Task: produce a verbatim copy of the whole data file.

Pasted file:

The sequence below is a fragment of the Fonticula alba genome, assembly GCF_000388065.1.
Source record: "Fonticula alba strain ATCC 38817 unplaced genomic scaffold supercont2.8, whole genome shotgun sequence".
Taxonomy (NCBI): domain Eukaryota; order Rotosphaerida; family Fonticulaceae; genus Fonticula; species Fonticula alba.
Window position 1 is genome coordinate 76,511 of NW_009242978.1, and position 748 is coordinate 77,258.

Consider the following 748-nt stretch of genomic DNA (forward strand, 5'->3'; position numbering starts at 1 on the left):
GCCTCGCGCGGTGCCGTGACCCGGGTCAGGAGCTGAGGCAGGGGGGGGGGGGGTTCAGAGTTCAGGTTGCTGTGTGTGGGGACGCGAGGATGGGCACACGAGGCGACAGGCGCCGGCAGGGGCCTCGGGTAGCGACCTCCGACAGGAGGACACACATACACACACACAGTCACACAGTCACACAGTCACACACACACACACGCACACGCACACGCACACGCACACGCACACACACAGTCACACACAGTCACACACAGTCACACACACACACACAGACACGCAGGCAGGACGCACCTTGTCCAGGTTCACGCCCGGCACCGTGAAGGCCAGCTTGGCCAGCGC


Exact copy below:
The sequence below is a fragment of the Fonticula alba genome, assembly GCF_000388065.1.
Source record: "Fonticula alba strain ATCC 38817 unplaced genomic scaffold supercont2.8, whole genome shotgun sequence".
Taxonomy (NCBI): domain Eukaryota; order Rotosphaerida; family Fonticulaceae; genus Fonticula; species Fonticula alba.
Window position 1 is genome coordinate 76,511 of NW_009242978.1, and position 748 is coordinate 77,258.

Consider the following 748-nt stretch of genomic DNA (forward strand, 5'->3'; position numbering starts at 1 on the left):
GCCTCGCGCGGTGCCGTGACCCGGGTCAGGAGCTGAGGCAGGGGGGGGGGGGGTTCAGAGTTCAGGTTGCTGTGTGTGGGGACGCGAGGATGGGCACACGAGGCGACAGGCGCCGGCAGGGGCCTCGGGTAGCGACCTCCGACAGGAGGACACACATACACACACACAGTCACACAGTCACACAGTCACACACACACACACGCACACGCACACGCACACGCACACGCACACACACAGTCACACACAGTCACACACAGTCACACACACACACACAGACACGCAGGCAGGACGCACCTTGTCCAGGTTCACGCCCGGCACCGTGAAGGCCAGCTTGGCCAGCGC